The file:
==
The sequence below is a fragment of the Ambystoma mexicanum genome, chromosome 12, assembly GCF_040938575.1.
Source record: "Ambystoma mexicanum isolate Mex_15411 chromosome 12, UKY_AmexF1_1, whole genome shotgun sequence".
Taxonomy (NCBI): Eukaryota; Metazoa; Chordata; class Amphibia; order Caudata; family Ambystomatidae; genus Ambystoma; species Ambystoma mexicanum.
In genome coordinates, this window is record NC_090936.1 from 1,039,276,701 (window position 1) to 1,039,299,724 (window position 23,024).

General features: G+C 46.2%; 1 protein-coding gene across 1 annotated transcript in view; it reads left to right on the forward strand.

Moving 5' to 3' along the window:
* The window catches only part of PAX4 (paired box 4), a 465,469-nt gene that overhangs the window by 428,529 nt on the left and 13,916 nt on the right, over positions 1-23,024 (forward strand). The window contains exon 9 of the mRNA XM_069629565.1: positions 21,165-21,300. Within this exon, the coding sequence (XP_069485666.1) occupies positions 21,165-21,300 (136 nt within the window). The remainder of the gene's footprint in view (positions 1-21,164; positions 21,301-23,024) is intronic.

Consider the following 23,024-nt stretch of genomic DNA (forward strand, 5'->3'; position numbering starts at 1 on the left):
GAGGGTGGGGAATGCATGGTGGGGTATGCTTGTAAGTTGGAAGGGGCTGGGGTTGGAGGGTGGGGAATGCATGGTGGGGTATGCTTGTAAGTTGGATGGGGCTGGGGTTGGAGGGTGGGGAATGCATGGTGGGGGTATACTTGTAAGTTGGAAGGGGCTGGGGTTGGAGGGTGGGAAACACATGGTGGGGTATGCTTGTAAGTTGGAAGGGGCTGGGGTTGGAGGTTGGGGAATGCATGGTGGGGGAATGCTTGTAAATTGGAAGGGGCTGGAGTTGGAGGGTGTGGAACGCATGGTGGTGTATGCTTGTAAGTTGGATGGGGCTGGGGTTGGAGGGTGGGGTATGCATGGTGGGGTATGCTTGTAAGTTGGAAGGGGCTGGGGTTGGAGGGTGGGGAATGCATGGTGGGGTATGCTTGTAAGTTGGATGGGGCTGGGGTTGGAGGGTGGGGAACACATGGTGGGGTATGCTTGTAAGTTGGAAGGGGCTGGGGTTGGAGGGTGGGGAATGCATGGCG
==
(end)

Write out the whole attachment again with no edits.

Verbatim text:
The sequence below is a fragment of the Ambystoma mexicanum genome, chromosome 12, assembly GCF_040938575.1.
Source record: "Ambystoma mexicanum isolate Mex_15411 chromosome 12, UKY_AmexF1_1, whole genome shotgun sequence".
Taxonomy (NCBI): Eukaryota; Metazoa; Chordata; class Amphibia; order Caudata; family Ambystomatidae; genus Ambystoma; species Ambystoma mexicanum.
In genome coordinates, this window is record NC_090936.1 from 1,039,276,701 (window position 1) to 1,039,299,724 (window position 23,024).

General features: G+C 46.2%; 1 protein-coding gene across 1 annotated transcript in view; it reads left to right on the forward strand.

Moving 5' to 3' along the window:
* The window catches only part of PAX4 (paired box 4), a 465,469-nt gene that overhangs the window by 428,529 nt on the left and 13,916 nt on the right, over positions 1-23,024 (forward strand). The window contains exon 9 of the mRNA XM_069629565.1: positions 21,165-21,300. Within this exon, the coding sequence (XP_069485666.1) occupies positions 21,165-21,300 (136 nt within the window). The remainder of the gene's footprint in view (positions 1-21,164; positions 21,301-23,024) is intronic.

Consider the following 23,024-nt stretch of genomic DNA (forward strand, 5'->3'; position numbering starts at 1 on the left):
GAGGGTGGGGAATGCATGGTGGGGTATGCTTGTAAGTTGGAAGGGGCTGGGGTTGGAGGGTGGGGAATGCATGGTGGGGTATGCTTGTAAGTTGGATGGGGCTGGGGTTGGAGGGTGGGGAATGCATGGTGGGGGTATACTTGTAAGTTGGAAGGGGCTGGGGTTGGAGGGTGGGAAACACATGGTGGGGTATGCTTGTAAGTTGGAAGGGGCTGGGGTTGGAGGTTGGGGAATGCATGGTGGGGGAATGCTTGTAAATTGGAAGGGGCTGGAGTTGGAGGGTGTGGAACGCATGGTGGTGTATGCTTGTAAGTTGGATGGGGCTGGGGTTGGAGGGTGGGGTATGCATGGTGGGGTATGCTTGTAAGTTGGAAGGGGCTGGGGTTGGAGGGTGGGGAATGCATGGTGGGGTATGCTTGTAAGTTGGATGGGGCTGGGGTTGGAGGGTGGGGAACACATGGTGGGGTATGCTTGTAAGTTGGAAGGGGCTGGGGTTGGAGGGTGGGGAATGCATGGCG